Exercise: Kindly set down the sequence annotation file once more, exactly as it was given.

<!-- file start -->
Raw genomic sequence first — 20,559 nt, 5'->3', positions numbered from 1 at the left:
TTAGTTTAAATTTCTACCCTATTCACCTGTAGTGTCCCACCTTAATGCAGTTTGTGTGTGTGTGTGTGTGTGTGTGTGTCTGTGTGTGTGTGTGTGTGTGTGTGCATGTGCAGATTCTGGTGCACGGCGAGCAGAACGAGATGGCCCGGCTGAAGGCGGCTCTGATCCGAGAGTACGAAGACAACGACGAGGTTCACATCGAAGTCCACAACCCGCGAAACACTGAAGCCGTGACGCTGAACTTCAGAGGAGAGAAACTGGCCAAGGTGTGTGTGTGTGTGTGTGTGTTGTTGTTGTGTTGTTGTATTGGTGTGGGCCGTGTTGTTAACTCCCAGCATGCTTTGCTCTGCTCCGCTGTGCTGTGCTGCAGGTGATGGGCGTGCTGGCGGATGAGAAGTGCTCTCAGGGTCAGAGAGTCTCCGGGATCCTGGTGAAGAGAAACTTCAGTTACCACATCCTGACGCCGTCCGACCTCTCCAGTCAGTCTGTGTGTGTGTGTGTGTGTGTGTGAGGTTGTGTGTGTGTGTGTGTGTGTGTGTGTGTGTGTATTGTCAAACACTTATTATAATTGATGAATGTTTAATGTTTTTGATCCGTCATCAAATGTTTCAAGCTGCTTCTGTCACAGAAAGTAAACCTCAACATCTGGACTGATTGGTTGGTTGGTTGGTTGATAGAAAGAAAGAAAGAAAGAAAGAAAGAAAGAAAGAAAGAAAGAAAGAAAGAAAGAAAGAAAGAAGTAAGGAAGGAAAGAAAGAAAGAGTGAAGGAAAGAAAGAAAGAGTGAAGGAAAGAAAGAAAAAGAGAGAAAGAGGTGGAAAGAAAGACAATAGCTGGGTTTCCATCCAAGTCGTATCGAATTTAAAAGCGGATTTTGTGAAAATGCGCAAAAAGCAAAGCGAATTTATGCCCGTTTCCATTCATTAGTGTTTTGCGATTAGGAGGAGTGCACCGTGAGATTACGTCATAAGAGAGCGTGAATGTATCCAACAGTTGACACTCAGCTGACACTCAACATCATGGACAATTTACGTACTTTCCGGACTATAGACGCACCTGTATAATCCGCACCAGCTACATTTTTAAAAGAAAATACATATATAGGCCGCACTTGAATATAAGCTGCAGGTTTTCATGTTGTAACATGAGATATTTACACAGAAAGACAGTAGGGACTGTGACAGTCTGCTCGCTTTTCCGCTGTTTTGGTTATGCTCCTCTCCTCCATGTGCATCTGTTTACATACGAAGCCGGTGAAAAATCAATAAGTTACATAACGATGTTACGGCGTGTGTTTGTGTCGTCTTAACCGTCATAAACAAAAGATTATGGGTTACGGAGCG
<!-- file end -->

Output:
Raw genomic sequence first — 20,559 nt, 5'->3', positions numbered from 1 at the left:
TTAGTTTAAATTTCTACCCTATTCACCTGTAGTGTCCCACCTTAATGCAGTTTGTGTGTGTGTGTGTGTGTGTGTGTGTCTGTGTGTGTGTGTGTGTGTGTGTGCATGTGCAGATTCTGGTGCACGGCGAGCAGAACGAGATGGCCCGGCTGAAGGCGGCTCTGATCCGAGAGTACGAAGACAACGACGAGGTTCACATCGAAGTCCACAACCCGCGAAACACTGAAGCCGTGACGCTGAACTTCAGAGGAGAGAAACTGGCCAAGGTGTGTGTGTGTGTGTGTGTGTTGTTGTTGTGTTGTTGTATTGGTGTGGGCCGTGTTGTTAACTCCCAGCATGCTTTGCTCTGCTCCGCTGTGCTGTGCTGCAGGTGATGGGCGTGCTGGCGGATGAGAAGTGCTCTCAGGGTCAGAGAGTCTCCGGGATCCTGGTGAAGAGAAACTTCAGTTACCACATCCTGACGCCGTCCGACCTCTCCAGTCAGTCTGTGTGTGTGTGTGTGTGTGTGTGAGGTTGTGTGTGTGTGTGTGTGTGTGTGTGTGTGTGTATTGTCAAACACTTATTATAATTGATGAATGTTTAATGTTTTTGATCCGTCATCAAATGTTTCAAGCTGCTTCTGTCACAGAAAGTAAACCTCAACATCTGGACTGATTGGTTGGTTGGTTGGTTGATAGAAAGAAAGAAAGAAAGAAAGAAAGAAAGAAAGAAAGAAAGAAAGAAAGAAAGAAAGAAAGAAGTAAGGAAGGAAAGAAAGAAAGAGTGAAGGAAAGAAAGAAAGAGTGAAGGAAAGAAAGAAAAAGAGAGAAAGAGGTGGAAAGAAAGACAATAGCTGGGTTTCCATCCAAGTCGTATCGAATTTAAAAGCGGATTTTGTGAAAATGCGCAAAAAGCAAAGCGAATTTATGCCCGTTTCCATTCATTAGTGTTTTGCGATTAGGAGGAGTGCACCGTGAGATTACGTCATAAGAGAGCGTGAATGTATCCAACAGTTGACACTCAGCTGACACTCAACATCATGGACAATTTACGTACTTTCCGGACTATAGACGCACCTGTATAATCCGCACCAGCTACATTTTTAAAAGAAAATACATATATAGGCCGCACTTGAATATAAGCTGCAGGTTTTCATGTTGTAACATGAGATATTTACACAGAAAGACAGTAGGGACTGTGACAGTCTGCTCGCTTTTCCGCTGTTTTGGTTATGCTCCTCTCCTCCATGTGCATCTGTTTACATACGAAGCCGGTGAAAAATCAATAAGTTACATAACGATGTTACGGCGTGTGTTTGTGTCGTCTTAACCGTCATAAACAAAAGATTATGGGTTACGGAGCG